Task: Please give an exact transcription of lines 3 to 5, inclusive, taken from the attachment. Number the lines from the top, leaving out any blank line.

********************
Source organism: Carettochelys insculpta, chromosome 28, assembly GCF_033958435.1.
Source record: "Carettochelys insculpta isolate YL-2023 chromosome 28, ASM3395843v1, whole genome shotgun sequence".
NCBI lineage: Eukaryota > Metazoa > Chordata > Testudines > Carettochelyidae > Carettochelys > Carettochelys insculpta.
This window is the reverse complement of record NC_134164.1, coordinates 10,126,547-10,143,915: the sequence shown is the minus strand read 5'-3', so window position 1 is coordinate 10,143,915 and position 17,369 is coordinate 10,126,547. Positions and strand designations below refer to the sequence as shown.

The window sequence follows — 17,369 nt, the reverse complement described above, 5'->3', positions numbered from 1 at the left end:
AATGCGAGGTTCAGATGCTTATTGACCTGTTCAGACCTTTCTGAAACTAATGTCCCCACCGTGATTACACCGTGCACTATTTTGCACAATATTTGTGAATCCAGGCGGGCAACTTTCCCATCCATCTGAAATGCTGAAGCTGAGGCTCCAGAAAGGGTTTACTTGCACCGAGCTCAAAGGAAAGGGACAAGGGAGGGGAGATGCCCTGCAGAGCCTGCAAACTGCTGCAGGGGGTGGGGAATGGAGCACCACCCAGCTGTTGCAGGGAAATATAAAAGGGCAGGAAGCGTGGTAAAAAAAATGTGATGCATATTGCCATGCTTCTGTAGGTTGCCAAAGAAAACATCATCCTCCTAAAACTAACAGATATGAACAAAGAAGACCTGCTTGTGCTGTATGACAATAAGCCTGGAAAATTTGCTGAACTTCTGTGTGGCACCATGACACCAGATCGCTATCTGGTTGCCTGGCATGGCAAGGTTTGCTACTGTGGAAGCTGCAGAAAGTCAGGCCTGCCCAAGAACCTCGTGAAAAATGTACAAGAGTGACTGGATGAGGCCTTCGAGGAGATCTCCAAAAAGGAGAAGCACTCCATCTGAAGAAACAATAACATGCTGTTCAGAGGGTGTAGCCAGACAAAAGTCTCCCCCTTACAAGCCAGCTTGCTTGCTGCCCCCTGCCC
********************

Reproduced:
NCBI lineage: Eukaryota > Metazoa > Chordata > Testudines > Carettochelyidae > Carettochelys > Carettochelys insculpta.
This window is the reverse complement of record NC_134164.1, coordinates 10,126,547-10,143,915: the sequence shown is the minus strand read 5'-3', so window position 1 is coordinate 10,143,915 and position 17,369 is coordinate 10,126,547. Positions and strand designations below refer to the sequence as shown.

The window sequence follows — 17,369 nt, the reverse complement described above, 5'->3', positions numbered from 1 at the left end: